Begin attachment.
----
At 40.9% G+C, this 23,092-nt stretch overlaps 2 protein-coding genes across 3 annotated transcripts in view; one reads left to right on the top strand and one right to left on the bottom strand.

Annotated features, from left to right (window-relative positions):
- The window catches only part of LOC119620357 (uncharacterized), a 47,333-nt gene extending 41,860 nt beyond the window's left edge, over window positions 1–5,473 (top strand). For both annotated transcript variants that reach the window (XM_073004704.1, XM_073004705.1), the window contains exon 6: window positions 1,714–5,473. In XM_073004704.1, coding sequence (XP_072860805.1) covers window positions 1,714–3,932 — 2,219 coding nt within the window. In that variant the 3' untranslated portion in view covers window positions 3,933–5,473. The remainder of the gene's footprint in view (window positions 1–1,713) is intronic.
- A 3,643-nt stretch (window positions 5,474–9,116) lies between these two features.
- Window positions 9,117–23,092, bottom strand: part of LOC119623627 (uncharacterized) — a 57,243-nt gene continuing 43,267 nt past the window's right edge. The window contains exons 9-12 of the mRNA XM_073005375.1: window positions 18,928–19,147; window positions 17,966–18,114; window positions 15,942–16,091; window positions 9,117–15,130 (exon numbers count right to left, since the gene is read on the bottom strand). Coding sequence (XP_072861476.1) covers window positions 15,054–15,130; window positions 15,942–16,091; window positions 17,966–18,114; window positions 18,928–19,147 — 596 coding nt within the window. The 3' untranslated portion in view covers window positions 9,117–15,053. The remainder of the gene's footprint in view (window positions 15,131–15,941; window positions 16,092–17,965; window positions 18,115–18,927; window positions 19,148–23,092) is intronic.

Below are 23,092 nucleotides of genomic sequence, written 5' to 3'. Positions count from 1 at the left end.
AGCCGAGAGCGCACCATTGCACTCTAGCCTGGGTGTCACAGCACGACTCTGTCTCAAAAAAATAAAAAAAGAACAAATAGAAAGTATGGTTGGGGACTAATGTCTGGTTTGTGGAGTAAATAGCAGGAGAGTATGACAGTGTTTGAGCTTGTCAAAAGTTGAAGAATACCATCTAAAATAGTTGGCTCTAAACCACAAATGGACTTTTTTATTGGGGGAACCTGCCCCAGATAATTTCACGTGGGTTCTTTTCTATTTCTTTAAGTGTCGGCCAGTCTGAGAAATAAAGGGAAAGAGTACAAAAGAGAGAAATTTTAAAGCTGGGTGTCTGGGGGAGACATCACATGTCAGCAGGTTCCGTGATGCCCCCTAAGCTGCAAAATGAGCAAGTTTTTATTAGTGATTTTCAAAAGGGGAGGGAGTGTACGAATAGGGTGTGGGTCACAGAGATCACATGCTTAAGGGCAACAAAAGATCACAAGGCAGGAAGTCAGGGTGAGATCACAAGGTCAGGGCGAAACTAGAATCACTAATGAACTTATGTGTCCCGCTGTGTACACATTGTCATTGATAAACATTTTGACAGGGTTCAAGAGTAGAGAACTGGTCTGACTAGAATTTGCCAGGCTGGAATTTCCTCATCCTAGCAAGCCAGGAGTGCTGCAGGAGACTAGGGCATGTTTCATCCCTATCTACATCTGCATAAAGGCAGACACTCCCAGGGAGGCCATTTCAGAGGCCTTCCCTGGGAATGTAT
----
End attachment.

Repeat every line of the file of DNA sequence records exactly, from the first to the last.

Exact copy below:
At 40.9% G+C, this 23,092-nt stretch overlaps 2 protein-coding genes across 3 annotated transcripts in view; one reads left to right on the top strand and one right to left on the bottom strand.

Annotated features, from left to right (window-relative positions):
- The window catches only part of LOC119620357 (uncharacterized), a 47,333-nt gene extending 41,860 nt beyond the window's left edge, over window positions 1–5,473 (top strand). For both annotated transcript variants that reach the window (XM_073004704.1, XM_073004705.1), the window contains exon 6: window positions 1,714–5,473. In XM_073004704.1, coding sequence (XP_072860805.1) covers window positions 1,714–3,932 — 2,219 coding nt within the window. In that variant the 3' untranslated portion in view covers window positions 3,933–5,473. The remainder of the gene's footprint in view (window positions 1–1,713) is intronic.
- A 3,643-nt stretch (window positions 5,474–9,116) lies between these two features.
- Window positions 9,117–23,092, bottom strand: part of LOC119623627 (uncharacterized) — a 57,243-nt gene continuing 43,267 nt past the window's right edge. The window contains exons 9-12 of the mRNA XM_073005375.1: window positions 18,928–19,147; window positions 17,966–18,114; window positions 15,942–16,091; window positions 9,117–15,130 (exon numbers count right to left, since the gene is read on the bottom strand). Coding sequence (XP_072861476.1) covers window positions 15,054–15,130; window positions 15,942–16,091; window positions 17,966–18,114; window positions 18,928–19,147 — 596 coding nt within the window. The 3' untranslated portion in view covers window positions 9,117–15,053. The remainder of the gene's footprint in view (window positions 15,131–15,941; window positions 16,092–17,965; window positions 18,115–18,927; window positions 19,148–23,092) is intronic.

Below are 23,092 nucleotides of genomic sequence, written 5' to 3'. Positions count from 1 at the left end.
AGCCGAGAGCGCACCATTGCACTCTAGCCTGGGTGTCACAGCACGACTCTGTCTCAAAAAAATAAAAAAAGAACAAATAGAAAGTATGGTTGGGGACTAATGTCTGGTTTGTGGAGTAAATAGCAGGAGAGTATGACAGTGTTTGAGCTTGTCAAAAGTTGAAGAATACCATCTAAAATAGTTGGCTCTAAACCACAAATGGACTTTTTTATTGGGGGAACCTGCCCCAGATAATTTCACGTGGGTTCTTTTCTATTTCTTTAAGTGTCGGCCAGTCTGAGAAATAAAGGGAAAGAGTACAAAAGAGAGAAATTTTAAAGCTGGGTGTCTGGGGGAGACATCACATGTCAGCAGGTTCCGTGATGCCCCCTAAGCTGCAAAATGAGCAAGTTTTTATTAGTGATTTTCAAAAGGGGAGGGAGTGTACGAATAGGGTGTGGGTCACAGAGATCACATGCTTAAGGGCAACAAAAGATCACAAGGCAGGAAGTCAGGGTGAGATCACAAGGTCAGGGCGAAACTAGAATCACTAATGAACTTATGTGTCCCGCTGTGTACACATTGTCATTGATAAACATTTTGACAGGGTTCAAGAGTAGAGAACTGGTCTGACTAGAATTTGCCAGGCTGGAATTTCCTCATCCTAGCAAGCCAGGAGTGCTGCAGGAGACTAGGGCATGTTTCATCCCTATCTACATCTGCATAAAGGCAGACACTCCCAGGGAGGCCATTTCAGAGGCCTTCCCTGGGAATGTAT